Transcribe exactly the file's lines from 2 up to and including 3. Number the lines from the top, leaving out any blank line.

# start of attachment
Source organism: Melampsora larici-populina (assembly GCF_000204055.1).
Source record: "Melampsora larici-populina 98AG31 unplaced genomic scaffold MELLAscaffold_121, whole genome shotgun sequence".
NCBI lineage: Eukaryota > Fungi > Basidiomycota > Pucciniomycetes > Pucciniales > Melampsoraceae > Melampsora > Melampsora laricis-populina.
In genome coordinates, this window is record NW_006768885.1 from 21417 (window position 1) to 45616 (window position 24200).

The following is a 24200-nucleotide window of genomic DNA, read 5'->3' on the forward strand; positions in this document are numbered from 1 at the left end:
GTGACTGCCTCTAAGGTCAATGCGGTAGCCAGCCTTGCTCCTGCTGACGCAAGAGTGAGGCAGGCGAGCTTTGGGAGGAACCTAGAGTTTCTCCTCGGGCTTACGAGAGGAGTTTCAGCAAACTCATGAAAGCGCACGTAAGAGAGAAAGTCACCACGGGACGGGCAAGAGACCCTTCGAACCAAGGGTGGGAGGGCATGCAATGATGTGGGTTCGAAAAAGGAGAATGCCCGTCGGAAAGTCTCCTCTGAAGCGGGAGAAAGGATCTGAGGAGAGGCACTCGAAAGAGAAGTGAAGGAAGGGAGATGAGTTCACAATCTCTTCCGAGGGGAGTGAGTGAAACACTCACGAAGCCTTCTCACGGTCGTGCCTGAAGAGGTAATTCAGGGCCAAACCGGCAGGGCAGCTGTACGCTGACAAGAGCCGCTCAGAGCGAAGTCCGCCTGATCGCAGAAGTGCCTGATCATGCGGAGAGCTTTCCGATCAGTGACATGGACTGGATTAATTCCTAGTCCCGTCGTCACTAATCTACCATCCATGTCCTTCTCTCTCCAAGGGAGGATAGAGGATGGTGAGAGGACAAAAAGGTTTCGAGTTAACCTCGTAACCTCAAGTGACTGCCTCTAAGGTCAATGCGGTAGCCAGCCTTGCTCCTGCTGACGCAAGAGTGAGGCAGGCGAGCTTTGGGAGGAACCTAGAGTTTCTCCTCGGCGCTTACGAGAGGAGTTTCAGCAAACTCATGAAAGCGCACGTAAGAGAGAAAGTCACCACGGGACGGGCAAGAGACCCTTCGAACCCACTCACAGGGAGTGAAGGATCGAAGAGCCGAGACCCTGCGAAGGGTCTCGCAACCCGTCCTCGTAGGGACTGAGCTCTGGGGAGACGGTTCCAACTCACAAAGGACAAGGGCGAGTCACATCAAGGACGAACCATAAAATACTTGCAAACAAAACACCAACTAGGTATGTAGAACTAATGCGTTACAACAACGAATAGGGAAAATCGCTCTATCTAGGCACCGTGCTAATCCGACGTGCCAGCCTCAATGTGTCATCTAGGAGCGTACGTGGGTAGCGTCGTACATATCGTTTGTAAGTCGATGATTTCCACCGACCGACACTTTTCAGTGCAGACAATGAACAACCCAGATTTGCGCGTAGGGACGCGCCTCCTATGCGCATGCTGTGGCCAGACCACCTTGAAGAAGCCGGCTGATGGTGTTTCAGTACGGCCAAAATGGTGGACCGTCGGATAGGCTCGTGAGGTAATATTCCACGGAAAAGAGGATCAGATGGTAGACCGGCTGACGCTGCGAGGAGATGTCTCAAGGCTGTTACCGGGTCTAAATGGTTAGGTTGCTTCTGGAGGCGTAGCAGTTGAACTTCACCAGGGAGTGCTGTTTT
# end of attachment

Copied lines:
Source record: "Melampsora larici-populina 98AG31 unplaced genomic scaffold MELLAscaffold_121, whole genome shotgun sequence".
NCBI lineage: Eukaryota > Fungi > Basidiomycota > Pucciniomycetes > Pucciniales > Melampsoraceae > Melampsora > Melampsora laricis-populina.